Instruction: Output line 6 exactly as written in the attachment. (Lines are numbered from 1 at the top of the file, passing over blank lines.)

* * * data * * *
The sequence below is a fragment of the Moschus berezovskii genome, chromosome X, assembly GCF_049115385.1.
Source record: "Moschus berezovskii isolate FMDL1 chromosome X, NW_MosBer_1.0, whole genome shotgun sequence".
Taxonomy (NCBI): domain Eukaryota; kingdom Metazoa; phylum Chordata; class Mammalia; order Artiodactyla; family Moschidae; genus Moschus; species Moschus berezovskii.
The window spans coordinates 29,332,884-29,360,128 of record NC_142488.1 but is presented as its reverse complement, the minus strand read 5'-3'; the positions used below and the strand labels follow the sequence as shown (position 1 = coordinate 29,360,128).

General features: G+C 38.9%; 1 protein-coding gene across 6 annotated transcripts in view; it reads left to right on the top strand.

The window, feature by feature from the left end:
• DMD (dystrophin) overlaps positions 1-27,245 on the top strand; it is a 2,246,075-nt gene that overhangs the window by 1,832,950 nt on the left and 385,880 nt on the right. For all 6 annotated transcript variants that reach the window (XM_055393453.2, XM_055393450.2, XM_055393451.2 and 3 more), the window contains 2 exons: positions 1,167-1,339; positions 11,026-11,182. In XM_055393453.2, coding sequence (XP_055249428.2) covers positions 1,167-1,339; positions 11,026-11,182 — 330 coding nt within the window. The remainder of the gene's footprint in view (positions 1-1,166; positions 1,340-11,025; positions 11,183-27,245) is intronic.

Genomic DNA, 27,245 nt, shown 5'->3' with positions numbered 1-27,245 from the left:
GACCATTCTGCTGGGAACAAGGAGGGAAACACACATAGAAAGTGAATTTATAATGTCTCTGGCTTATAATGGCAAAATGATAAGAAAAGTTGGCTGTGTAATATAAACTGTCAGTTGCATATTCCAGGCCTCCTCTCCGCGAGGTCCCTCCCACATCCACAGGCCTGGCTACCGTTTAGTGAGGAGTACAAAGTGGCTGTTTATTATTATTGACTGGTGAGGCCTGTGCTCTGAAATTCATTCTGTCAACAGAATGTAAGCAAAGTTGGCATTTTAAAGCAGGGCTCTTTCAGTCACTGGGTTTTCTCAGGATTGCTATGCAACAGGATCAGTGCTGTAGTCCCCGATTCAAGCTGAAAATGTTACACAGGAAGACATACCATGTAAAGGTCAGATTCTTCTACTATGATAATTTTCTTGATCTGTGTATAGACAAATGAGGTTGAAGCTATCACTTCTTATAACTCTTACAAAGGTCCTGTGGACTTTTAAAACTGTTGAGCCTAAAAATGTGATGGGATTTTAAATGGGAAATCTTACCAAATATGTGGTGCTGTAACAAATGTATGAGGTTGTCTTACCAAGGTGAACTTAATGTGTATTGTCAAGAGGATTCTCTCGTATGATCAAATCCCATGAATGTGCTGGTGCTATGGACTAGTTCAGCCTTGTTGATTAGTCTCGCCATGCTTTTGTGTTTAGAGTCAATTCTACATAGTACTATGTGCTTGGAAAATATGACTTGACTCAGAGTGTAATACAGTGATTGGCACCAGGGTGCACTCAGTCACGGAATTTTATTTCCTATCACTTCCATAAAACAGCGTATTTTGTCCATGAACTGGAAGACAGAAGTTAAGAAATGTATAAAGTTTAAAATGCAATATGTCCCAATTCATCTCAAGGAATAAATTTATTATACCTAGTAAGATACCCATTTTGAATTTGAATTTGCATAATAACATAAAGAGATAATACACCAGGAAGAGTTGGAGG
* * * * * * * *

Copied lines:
The window, feature by feature from the left end: